Madeline Cheney 22:32
Yeah. That all makes so much sense. Actually, it really resonates too. I felt a lot of those things. I guess it's sensitivity to be like, "I felt that too," if I'm not dealing with the same level as you, but like, there is this sadness that I've experienced too because I've had episodes of feeling depressed, not necessarily clinical depression, but like, "I don't have the energy to get off the couch, I'm just gonna sit here." And just feeling in that haze and kind of watching the kids and being like, "What kind of mom am I right now? I want to be like, 'let's go to the library and let's go on a walk!' I want to be that version of myself." But instead, "I'm just not here right now." It's really hard.
Karley Henderson 23:16
It's very hard. You have those feelings that you want to do it but then you just can't do it. I've realized, even after my therapy sessions, I can't do anything the rest of the day. I am angry, I'm irritable, I'm exhausted, just going through it all again and going through those memories. It's hard because it's part of the process, but you're still missing out, you're missing that entire day.
Madeline Cheney 23:48
Yeah. I felt so silly about my therapy appointments too. It's like the whole day is trashed because before the appointment, I'm like, "Oh no! I have therapy today and I don't want to do it." And then the rest of the day is like, you open those wounds up and it is really hard to package them up neatly and jump back into life. It's such a sacrifice to do therapy.
Karley Henderson 24:20
It is. That's me too. I usually walk around the house beforehand. "I don't want to go. I'm just gonna cancel. I'm not gonna do it." And then, there I am getting in the car and going. Then I'm getting home and I'm irritable, and all I want to do is curl up in bed. It's hard because you know you're supposed to be doing it, you know it's gonna help, but in that moment, in that day, it's not helping. it's hard.
Madeline Cheney 24:48
Yeah, it's definitely an investment. It's like, I know this will help me in the long run but it'd be easier to just not go, to not do it today.
Karley Henderson 24:56
Exactly. And then you're drowning. Then you're in a bad place before you realize it. It is definitely worth it. It's just very hard to do and to commit to it.
Madeline Cheney 25:11
I think it is really cool that you recognize how hard it is for you and what a sacrifice it is, and then to feel that pride to be like, "Yes! I'm doing it even though I really don't want to."
Karley Henderson 25:22
Yes. I've even told my therapist that, I'm like, "No offense but I really don't want to be here, but I am so.."
Madeline Cheney 25:33
I'm sure they hear that all the time too. Like, "Yeah, everyone hates me."
Karley Henderson 25:39
"And then they're thankful in about a year or so."
Madeline Cheney 25:41
Yeah, exactly. So I would love to segue into Addie's panic attacks. She's only six years old and you've already been witnessing this, do you mind sharing a little bit about that situation?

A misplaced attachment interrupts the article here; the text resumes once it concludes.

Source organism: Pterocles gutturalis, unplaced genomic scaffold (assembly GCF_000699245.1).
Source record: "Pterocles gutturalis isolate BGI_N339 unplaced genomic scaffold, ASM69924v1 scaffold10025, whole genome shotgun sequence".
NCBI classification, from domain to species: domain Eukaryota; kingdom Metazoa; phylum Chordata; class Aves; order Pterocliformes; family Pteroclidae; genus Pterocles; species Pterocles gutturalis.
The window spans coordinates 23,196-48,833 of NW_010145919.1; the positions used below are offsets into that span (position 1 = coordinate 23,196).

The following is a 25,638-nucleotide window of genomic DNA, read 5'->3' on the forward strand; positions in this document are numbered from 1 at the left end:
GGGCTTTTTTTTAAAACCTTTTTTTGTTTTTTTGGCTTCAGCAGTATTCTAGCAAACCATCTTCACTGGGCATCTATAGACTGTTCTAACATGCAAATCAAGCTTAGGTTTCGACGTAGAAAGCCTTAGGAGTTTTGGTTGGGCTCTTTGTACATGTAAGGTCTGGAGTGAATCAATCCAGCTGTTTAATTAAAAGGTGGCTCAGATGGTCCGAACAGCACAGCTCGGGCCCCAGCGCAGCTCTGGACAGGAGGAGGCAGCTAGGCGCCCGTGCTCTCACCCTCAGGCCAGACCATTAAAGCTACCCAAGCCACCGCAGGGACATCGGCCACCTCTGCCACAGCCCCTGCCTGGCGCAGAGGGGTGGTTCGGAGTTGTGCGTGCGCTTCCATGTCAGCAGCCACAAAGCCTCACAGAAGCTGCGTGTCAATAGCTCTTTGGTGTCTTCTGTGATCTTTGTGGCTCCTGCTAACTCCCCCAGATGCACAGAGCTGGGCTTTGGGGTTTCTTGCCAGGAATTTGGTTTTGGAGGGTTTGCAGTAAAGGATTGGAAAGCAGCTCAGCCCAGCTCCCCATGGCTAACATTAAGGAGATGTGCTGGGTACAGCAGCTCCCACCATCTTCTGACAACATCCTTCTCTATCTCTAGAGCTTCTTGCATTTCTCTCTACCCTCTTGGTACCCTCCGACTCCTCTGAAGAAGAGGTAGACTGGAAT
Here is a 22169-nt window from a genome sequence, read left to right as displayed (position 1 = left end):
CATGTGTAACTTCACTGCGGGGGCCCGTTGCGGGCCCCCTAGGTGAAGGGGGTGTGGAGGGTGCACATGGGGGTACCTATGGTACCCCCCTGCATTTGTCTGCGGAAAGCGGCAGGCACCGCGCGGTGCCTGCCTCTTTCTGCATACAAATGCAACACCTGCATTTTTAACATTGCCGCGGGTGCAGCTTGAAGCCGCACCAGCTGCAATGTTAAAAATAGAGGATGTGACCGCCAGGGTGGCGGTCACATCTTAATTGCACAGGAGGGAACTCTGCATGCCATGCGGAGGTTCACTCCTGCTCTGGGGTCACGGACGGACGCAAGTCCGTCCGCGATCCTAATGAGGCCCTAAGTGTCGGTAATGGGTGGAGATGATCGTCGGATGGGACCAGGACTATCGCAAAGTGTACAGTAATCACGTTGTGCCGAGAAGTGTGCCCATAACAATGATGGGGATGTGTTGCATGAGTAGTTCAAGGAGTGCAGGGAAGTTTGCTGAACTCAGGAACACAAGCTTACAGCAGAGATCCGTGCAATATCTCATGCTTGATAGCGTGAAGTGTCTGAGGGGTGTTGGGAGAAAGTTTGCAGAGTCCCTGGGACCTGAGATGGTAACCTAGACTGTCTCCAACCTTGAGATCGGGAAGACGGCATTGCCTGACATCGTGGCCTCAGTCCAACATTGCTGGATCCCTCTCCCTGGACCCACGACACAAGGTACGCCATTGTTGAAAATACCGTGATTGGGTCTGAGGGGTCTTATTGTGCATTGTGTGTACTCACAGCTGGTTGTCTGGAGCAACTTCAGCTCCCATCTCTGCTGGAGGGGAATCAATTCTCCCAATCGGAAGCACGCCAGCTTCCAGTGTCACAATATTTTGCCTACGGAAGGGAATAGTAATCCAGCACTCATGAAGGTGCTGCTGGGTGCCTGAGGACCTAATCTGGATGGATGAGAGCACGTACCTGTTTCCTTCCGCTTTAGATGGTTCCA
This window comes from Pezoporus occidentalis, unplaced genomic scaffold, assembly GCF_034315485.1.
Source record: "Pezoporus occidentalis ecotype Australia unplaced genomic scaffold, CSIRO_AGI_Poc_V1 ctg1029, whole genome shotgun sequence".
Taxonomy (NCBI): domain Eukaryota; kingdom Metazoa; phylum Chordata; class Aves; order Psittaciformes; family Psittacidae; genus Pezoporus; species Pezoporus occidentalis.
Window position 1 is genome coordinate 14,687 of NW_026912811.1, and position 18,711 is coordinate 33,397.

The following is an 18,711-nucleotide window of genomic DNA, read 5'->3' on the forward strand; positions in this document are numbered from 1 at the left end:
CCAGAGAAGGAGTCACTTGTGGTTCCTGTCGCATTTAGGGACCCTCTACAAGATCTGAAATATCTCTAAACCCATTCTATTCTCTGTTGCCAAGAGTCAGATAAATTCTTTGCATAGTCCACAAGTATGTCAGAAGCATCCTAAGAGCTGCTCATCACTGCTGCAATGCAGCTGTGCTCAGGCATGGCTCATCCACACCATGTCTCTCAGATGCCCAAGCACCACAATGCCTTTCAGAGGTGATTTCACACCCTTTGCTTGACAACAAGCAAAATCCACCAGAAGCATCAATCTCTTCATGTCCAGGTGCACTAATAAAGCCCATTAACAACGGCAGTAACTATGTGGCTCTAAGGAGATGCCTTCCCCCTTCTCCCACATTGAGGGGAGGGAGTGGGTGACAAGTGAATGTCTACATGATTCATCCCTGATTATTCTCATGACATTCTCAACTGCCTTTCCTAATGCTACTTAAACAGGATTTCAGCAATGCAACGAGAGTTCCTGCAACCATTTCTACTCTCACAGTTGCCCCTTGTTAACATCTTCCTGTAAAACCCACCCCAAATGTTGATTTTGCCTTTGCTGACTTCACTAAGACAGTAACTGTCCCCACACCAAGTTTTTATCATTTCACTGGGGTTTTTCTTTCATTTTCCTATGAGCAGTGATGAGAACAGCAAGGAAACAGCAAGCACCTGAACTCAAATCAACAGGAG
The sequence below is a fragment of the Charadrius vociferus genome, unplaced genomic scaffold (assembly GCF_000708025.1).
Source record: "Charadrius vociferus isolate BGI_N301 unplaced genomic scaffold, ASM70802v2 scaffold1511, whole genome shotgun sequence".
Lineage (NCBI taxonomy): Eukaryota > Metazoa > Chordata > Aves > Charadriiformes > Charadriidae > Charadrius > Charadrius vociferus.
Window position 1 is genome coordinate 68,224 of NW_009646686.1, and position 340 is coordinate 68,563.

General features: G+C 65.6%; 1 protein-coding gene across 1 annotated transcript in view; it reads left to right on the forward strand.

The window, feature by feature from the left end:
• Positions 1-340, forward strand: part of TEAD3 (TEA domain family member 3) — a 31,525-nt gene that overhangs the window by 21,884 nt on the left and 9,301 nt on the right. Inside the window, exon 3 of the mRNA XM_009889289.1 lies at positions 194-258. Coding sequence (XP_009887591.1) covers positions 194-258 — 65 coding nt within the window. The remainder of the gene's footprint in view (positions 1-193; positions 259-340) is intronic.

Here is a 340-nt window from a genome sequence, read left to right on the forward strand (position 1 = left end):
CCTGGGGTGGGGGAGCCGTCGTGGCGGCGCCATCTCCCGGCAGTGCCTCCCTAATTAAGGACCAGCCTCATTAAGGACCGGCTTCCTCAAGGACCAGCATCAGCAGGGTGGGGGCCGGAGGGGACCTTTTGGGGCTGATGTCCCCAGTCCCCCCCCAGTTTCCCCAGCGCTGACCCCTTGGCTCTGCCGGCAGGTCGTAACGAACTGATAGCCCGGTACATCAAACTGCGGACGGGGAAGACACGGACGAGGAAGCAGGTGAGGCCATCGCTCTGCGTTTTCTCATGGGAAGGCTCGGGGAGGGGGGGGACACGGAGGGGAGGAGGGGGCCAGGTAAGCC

Karley Henderson 26:03
So Addie has always had anxiety, like her mother. And she also has sensory integration disorder, or SPD, so it's always been a struggle and I stayed home with her. Then once Nora came along, we spent almost an entire year in the hospital, so I was not with her. However, Addie would come and see her. Addie saw incisions on her head and a solid chest tube hanging out of her, which, I feel like, is good because she missed her, she missed me. We were lucky enough to be able to do that, but it got to the point of her asking, "What's wrong with her? Is she going to die? When do you get to come home?" It turned into a lot of crying and a lot of what-if's, which reminded me of me. Then once COVID came, Addie is very particular and she knows how important the masks are and, like any other kid, she listens to everybody, so she knew a little bit about what was going on. Nora cannot wear a mask for her medical reasons and anytime we would leave the house, Addie would begin to have a panic attack. She would go into, "Nora is going to get sick, Nora can't get sick, Nora is going to die." She was so concerned about her not being able to and she knew, essentially, that the masks protect us. She was scared for Nora's life. She would hyperventilate, it would take us 30 minutes to get into a car. It became very severe. And another example, Nora had her endoscopy a couple of weeks ago, and I was tucking Addie it into bed, and Addie started crying, and she couldn't breathe. She was hyperventilating, and she was scared. She told me that, how did she say it? She said, "I don't want you to go to the hospital with Nora because I'm scared you're going to get stuck there and have to stay there like before." It is very hard because she is only six and to witness how much anxiety everything has caused her, whether it's the pandemic or Nora's health, and she feels very strongly, no matter what it is, she has a lot of feelings, and she consents that and it scares her and it does send her into panic attacks. Which, I mean, six years old, that's a lot, that's a lot to hold on to.
Madeline Cheney 28:56
That's heartbreaking, picturing that happening and her being so concerned about Nora. And that trauma, I don't know if you guys feel like it's trauma but I'm guessing trauma, you guys being at the hospital so often and then worrying if Nora will be okay, kids go through so much. One thing I've wondered too is like, when I'm struggling more, Wendy, who is also my older daughter, she struggles more too and it's this terrible and vicious cycle because then we are going back and forth and making each other worse. I wonder too, like, how much us also struggling is contagious to them and how they pick up on that.
Karley Henderson 29:49